In my informal study of asking people if they have a business idea or want to someday become an entrepreneur, a great percentage of them have some deep-seated desire to be their own boss. In fact, some will even tell me how great it would be if they could do whatever they wanted every day as “the man”.
Naturally, my question is: Why don’t you?
From the extensive empirical data I’ve acquired (*sarcasm*), the number one thing that keeps people from venturing out on their own is fear. The old adage about fear standing for False Evidence Appearing Real is legitimate. You could probably name at least half a dozen people that have started businesses that weren’t successful. Some may have even had enormous hardships when the business failed. If a million businesses are started in America this year, 80% of them will be out of business by next year.
That scary statistic is probably enough to keep anyone off of the entrepreneur’s path.
However, when you dig in a bit deeper to the stories behind those failed businesses you’ll probably find people who were not properly funded, folks with serious family baggage they weren’t able to shed, or just a complete lack of business acumen. The bottom line is not all entrepreneurs are made equally.
I’ve found that the fear that most employees face when looking at “hanging a shingle” comes from playing out ‘what if’ scenarios in their mind and thinking of the business environment from a negative or lack mentality. The ‘what if’ scenarios play out in their mind as very real, causing very real emotions, and thus very visceral reactions to the mere thought of getting started.
Here are some examples of the ‘what if’ scenarios:
- What if I lose everything?
- What if the economy goes completely in the crapper?
- What if I have to fire someone?
- What if I get audited by the IRS?
- What if someone steals my idea?
Just ask yourself some of these questions and see what answers your super-creative imagination comes up with. Are they positive answers or mostly negative ones? They are almost always overwhelmingly negative and we see all of the horrible, catastrophic consequences of our poor business decisions play out in our mind’s eye.
A good business owner friend of mine has a different strategy. When figuring out whether or not to make a business decision that could have very large, sweeping consequences, he asks himself: what is the worst that could happen and can I live with that?
The question seems similar but it’s actually posed very differently from the ‘what if’ questions. By looking at the worst possible thing that could happen, my friend is deciding whether or not he’s willing to take a calculated risk on the business idea. It’s calculated because he’s looking at both the upside AND the downside potential and determining if he can live with the latter.
If you’re on the entrepreneurial fence, understand that there’s a difference between risk and risky. It’s a fine line difference, but a difference nonetheless. It’s risky for someone to open their own business with not enough money in the bank, no formal plan for getting business in the door, and no knowledge of systems creation to make the business easier. That’s risky. Yet people do it every day and help contribute to the growing fear of “doing your own thing”.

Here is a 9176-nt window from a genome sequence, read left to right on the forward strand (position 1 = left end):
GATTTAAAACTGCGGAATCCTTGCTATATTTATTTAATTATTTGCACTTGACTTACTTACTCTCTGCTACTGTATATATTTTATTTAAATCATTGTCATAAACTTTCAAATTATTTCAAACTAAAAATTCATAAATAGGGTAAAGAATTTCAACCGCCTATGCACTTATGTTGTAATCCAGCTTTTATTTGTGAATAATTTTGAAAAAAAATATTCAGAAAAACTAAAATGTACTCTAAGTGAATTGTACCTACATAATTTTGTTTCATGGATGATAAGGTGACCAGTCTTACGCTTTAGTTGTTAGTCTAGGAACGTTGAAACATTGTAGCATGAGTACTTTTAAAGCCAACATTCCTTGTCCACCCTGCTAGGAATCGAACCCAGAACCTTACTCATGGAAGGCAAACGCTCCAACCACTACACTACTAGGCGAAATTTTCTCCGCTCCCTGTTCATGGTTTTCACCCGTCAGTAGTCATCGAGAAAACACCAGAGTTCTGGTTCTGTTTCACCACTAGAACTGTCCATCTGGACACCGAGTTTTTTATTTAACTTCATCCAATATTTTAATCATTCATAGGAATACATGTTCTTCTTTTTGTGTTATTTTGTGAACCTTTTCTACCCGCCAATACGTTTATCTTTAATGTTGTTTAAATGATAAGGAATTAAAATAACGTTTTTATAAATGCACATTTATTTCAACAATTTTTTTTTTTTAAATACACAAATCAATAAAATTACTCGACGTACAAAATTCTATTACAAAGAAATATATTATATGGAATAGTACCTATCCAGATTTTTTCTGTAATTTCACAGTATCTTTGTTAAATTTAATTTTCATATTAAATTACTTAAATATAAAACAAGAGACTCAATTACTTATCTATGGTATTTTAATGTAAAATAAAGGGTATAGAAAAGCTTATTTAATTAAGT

A risk is taken when leveraging equity out of your home or rental property in order to fund a business that you’ve thoroughly researched and know like the back of your hand. Or, throwing a business proposal video up on kickstarter.com and getting your entire idea funded through social networks — that’s a nice calculated risk with very little downside.
Risk is that thing to be avoided most of the time but we take risks everyday and think nothing of it. Next time you’re on the interstate, just think about how long the truck driver next to you has been awake. If he or she veers your direction, it could be lights out. Seems risky to me.
How about that teenage driver with the cell phone? Risk.
I know people that play the lottery every week, betting hundreds and sometimes thousands of dollars in hopes that they’ll win the big payday. Risk.
What’s funny about risk is that it generally looks a whole lot smaller once you’ve gotten to the other side. Starting your own gig seems like a huge risk, but ask anyone who’s gotten past year 1 or 2 and they’ll tell you it was really no big deal.
My grandfather had a saying about just such an experience:
Stop pole-vaulting over mouse turds.
We tend to make the reasons NOT to do something so great in our minds that getting over them seems monumental. When we finally do it, we look back and say, “well that wasn’t so bad.” You can start your own business, but only if you take calculated risks in doing so. There’s no need to pole-vault over mouse turds… but you might need to learn to high jump.